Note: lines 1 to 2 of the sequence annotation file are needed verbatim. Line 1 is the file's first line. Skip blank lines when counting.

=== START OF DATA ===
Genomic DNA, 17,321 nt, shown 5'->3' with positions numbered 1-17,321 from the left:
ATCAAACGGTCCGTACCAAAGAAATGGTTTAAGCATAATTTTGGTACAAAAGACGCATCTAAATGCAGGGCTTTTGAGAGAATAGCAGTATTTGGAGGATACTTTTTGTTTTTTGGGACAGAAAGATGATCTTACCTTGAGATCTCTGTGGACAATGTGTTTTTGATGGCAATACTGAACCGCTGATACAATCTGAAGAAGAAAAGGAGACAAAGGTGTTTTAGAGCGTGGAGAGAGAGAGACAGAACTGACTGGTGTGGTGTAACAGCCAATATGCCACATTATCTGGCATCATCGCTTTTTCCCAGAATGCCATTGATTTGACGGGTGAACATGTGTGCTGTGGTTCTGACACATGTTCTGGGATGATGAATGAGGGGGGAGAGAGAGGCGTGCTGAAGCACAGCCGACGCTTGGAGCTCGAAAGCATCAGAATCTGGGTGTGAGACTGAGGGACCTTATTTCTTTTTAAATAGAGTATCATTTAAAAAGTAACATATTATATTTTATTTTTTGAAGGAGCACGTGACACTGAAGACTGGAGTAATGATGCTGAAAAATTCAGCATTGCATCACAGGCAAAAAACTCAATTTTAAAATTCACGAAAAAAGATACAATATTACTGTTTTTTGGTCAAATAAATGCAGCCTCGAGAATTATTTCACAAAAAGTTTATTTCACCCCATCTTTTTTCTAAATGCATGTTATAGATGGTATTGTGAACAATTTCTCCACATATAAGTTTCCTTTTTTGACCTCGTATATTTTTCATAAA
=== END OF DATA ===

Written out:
Genomic DNA, 17,321 nt, shown 5'->3' with positions numbered 1-17,321 from the left:
ATCAAACGGTCCGTACCAAAGAAATGGTTTAAGCATAATTTTGGTACAAAAGACGCATCTAAATGCAGGGCTTTTGAGAGAATAGCAGTATTTGGAGGATACTTTTTGTTTTTTGGGACAGAAAGATGATCTTACCTTGAGATCTCTGTGGACAATGTGTTTTTGATGGCAATACTGAACCGCTGATACAATCTGAAGAAGAAAAGGAGACAAAGGTGTTTTAGAGCGTGGAGAGAGAGAGACAGAACTGACTGGTGTGGTGTAACAGCCAATATGCCACATTATCTGGCATCATCGCTTTTTCCCAGAATGCCATTGATTTGACGGGTGAACATGTGTGCTGTGGTTCTGACACATGTTCTGGGATGATGAATGAGGGGGGAGAGAGAGGCGTGCTGAAGCACAGCCGACGCTTGGAGCTCGAAAGCATCAGAATCTGGGTGTGAGACTGAGGGACCTTATTTCTTTTTAAATAGAGTATCATTTAAAAAGTAACATATTATATTTTATTTTTTGAAGGAGCACGTGACACTGAAGACTGGAGTAATGATGCTGAAAAATTCAGCATTGCATCACAGGCAAAAAACTCAATTTTAAAATTCACGAAAAAAGATACAATATTACTGTTTTTTGGTCAAATAAATGCAGCCTCGAGAATTATTTCACAAAAAGTTTATTTCACCCCATCTTTTTTCTAAATGCATGTTATAGATGGTATTGTGAACAATTTCTCCACATATAAGTTTCCTTTTTTGACCTCGTATATTTTTCATAAA